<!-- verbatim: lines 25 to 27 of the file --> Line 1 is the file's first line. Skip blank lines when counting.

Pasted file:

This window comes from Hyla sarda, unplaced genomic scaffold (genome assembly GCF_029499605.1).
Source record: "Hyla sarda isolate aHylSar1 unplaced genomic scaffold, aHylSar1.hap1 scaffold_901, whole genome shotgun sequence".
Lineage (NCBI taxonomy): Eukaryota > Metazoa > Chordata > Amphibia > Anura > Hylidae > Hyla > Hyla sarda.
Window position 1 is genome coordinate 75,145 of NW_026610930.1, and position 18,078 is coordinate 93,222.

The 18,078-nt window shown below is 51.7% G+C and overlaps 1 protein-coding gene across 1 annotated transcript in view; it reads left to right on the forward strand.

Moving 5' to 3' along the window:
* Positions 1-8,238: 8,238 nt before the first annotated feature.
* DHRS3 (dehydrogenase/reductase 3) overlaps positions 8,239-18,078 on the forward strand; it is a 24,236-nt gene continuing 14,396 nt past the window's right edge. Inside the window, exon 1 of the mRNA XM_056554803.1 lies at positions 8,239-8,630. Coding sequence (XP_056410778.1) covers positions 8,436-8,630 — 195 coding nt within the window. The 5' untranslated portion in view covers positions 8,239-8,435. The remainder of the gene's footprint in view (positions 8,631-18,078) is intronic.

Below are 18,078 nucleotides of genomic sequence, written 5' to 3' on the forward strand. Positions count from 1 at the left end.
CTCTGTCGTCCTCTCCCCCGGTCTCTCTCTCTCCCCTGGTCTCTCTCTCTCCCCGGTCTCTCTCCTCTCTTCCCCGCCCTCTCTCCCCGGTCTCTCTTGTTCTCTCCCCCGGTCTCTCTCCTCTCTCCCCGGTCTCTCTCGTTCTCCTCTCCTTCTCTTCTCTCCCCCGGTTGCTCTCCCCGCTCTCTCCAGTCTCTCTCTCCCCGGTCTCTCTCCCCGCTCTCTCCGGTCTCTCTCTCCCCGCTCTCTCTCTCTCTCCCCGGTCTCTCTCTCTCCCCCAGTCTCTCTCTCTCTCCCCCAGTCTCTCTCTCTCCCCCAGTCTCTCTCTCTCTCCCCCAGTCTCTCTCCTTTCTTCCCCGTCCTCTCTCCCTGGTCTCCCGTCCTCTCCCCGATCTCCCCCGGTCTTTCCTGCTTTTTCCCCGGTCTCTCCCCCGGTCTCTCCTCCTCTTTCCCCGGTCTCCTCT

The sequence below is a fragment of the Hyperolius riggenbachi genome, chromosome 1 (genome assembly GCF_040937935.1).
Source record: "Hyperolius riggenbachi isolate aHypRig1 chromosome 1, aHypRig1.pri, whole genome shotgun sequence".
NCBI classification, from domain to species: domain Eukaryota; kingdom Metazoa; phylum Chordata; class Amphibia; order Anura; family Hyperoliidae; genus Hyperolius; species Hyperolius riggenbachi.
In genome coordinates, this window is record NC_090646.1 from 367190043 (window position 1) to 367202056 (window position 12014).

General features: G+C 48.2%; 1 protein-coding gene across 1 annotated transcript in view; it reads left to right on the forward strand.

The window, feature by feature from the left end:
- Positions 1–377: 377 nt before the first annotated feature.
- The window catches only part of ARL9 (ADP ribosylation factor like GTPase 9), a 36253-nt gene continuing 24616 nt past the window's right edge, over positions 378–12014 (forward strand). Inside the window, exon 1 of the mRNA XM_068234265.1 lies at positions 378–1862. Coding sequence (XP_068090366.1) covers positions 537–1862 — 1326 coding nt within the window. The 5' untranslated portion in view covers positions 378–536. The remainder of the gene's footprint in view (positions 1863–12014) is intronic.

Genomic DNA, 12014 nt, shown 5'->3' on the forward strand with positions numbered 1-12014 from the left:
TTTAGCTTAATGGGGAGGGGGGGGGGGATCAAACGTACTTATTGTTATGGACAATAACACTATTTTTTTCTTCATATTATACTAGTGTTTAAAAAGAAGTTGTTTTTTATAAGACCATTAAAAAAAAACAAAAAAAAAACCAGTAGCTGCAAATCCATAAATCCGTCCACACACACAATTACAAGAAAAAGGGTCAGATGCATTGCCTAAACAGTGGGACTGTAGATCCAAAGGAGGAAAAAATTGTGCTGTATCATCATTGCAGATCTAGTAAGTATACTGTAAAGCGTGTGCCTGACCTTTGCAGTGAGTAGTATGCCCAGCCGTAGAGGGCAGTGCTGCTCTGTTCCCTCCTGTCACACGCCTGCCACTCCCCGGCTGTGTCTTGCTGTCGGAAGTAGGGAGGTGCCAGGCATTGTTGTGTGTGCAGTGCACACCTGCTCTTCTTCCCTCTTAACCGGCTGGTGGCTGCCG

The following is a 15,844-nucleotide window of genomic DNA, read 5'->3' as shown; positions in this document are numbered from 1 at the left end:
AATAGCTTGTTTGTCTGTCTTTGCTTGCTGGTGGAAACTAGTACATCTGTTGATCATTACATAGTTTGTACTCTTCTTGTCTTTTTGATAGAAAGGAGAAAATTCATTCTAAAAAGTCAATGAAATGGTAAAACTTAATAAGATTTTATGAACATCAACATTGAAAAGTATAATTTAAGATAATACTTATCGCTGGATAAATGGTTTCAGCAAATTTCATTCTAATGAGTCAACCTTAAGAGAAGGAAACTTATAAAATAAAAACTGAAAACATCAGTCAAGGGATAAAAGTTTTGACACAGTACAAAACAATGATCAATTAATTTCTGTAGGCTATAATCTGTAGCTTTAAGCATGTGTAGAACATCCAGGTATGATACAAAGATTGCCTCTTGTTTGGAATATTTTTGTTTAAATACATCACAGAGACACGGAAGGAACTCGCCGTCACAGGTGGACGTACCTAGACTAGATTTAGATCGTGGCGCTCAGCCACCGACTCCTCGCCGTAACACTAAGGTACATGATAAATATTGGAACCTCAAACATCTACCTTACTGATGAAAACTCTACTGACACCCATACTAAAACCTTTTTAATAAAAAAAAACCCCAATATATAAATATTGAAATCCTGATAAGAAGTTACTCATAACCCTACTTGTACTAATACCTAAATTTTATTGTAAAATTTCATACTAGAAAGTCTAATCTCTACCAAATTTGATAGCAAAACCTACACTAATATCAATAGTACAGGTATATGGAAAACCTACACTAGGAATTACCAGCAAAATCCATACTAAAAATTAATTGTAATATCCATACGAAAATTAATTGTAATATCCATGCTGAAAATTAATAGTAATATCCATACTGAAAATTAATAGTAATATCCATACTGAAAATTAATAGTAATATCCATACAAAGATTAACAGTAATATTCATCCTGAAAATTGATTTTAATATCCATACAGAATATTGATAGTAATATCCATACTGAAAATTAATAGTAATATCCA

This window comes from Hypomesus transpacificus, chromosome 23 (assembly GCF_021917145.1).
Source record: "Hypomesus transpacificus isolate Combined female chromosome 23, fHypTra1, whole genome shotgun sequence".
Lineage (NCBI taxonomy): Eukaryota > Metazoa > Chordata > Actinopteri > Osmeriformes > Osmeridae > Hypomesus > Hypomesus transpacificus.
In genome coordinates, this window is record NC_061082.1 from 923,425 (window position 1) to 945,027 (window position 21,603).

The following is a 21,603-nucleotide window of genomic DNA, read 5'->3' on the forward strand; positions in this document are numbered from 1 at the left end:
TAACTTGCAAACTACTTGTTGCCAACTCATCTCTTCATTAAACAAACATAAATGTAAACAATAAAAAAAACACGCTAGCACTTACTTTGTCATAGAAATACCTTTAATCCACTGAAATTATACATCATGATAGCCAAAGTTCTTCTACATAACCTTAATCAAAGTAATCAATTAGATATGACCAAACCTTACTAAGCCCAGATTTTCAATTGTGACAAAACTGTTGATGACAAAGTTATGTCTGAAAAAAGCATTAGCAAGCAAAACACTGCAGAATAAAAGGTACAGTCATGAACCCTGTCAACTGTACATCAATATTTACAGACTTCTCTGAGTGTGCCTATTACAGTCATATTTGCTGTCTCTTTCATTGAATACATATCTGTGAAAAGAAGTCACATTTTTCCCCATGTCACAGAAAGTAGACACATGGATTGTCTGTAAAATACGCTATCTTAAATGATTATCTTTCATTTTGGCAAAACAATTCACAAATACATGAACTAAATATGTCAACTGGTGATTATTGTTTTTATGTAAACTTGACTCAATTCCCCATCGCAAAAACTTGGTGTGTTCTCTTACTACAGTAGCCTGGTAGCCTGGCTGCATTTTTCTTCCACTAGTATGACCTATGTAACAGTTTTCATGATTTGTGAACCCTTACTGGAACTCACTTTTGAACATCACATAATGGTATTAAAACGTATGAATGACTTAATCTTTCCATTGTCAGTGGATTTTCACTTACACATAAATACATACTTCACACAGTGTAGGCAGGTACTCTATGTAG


Lineage (NCBI taxonomy): Eukaryota > Metazoa > Chordata > Actinopteri > Osmeriformes > Osmeridae > Hypomesus > Hypomesus transpacificus.
In genome coordinates, this window is record NC_061082.1 from 923,425 (window position 1) to 945,027 (window position 21,603).

The following is a 21,603-nucleotide window of genomic DNA, read 5'->3' on the forward strand; positions in this document are numbered from 1 at the left end: